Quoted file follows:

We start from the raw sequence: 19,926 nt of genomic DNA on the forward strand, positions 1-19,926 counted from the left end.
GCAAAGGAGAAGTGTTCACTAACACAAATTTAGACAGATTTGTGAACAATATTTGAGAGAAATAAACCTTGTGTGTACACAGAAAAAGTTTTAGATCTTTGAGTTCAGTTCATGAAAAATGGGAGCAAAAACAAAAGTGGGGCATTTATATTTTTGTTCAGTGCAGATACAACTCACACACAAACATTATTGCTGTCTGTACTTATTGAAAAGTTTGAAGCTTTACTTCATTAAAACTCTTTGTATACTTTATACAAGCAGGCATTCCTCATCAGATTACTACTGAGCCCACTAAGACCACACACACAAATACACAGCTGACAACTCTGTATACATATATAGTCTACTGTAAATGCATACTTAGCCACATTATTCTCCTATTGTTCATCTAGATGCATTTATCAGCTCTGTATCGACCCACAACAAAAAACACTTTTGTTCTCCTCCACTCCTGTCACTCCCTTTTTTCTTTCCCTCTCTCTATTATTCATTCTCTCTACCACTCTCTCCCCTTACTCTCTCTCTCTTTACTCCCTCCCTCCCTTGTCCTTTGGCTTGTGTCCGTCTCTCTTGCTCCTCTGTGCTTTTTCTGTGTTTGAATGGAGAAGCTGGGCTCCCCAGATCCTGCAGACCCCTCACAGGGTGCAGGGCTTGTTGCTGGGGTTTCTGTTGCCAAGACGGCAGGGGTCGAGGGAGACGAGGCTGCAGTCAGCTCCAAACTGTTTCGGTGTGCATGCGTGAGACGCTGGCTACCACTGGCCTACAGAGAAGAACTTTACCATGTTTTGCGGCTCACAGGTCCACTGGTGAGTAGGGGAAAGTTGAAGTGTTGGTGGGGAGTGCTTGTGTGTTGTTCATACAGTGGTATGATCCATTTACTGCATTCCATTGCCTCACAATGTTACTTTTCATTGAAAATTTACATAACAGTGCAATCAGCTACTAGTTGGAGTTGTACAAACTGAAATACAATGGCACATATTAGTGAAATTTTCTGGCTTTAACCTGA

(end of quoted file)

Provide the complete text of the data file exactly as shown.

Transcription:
We start from the raw sequence: 19,926 nt of genomic DNA on the forward strand, positions 1-19,926 counted from the left end.
GCAAAGGAGAAGTGTTCACTAACACAAATTTAGACAGATTTGTGAACAATATTTGAGAGAAATAAACCTTGTGTGTACACAGAAAAAGTTTTAGATCTTTGAGTTCAGTTCATGAAAAATGGGAGCAAAAACAAAAGTGGGGCATTTATATTTTTGTTCAGTGCAGATACAACTCACACACAAACATTATTGCTGTCTGTACTTATTGAAAAGTTTGAAGCTTTACTTCATTAAAACTCTTTGTATACTTTATACAAGCAGGCATTCCTCATCAGATTACTACTGAGCCCACTAAGACCACACACACAAATACACAGCTGACAACTCTGTATACATATATAGTCTACTGTAAATGCATACTTAGCCACATTATTCTCCTATTGTTCATCTAGATGCATTTATCAGCTCTGTATCGACCCACAACAAAAAACACTTTTGTTCTCCTCCACTCCTGTCACTCCCTTTTTTCTTTCCCTCTCTCTATTATTCATTCTCTCTACCACTCTCTCCCCTTACTCTCTCTCTCTTTACTCCCTCCCTCCCTTGTCCTTTGGCTTGTGTCCGTCTCTCTTGCTCCTCTGTGCTTTTTCTGTGTTTGAATGGAGAAGCTGGGCTCCCCAGATCCTGCAGACCCCTCACAGGGTGCAGGGCTTGTTGCTGGGGTTTCTGTTGCCAAGACGGCAGGGGTCGAGGGAGACGAGGCTGCAGTCAGCTCCAAACTGTTTCGGTGTGCATGCGTGAGACGCTGGCTACCACTGGCCTACAGAGAAGAACTTTACCATGTTTTGCGGCTCACAGGTCCACTGGTGAGTAGGGGAAAGTTGAAGTGTTGGTGGGGAGTGCTTGTGTGTTGTTCATACAGTGGTATGATCCATTTACTGCATTCCATTGCCTCACAATGTTACTTTTCATTGAAAATTTACATAACAGTGCAATCAGCTACTAGTTGGAGTTGTACAAACTGAAATACAATGGCACATATTAGTGAAATTTTCTGGCTTTAACCTGA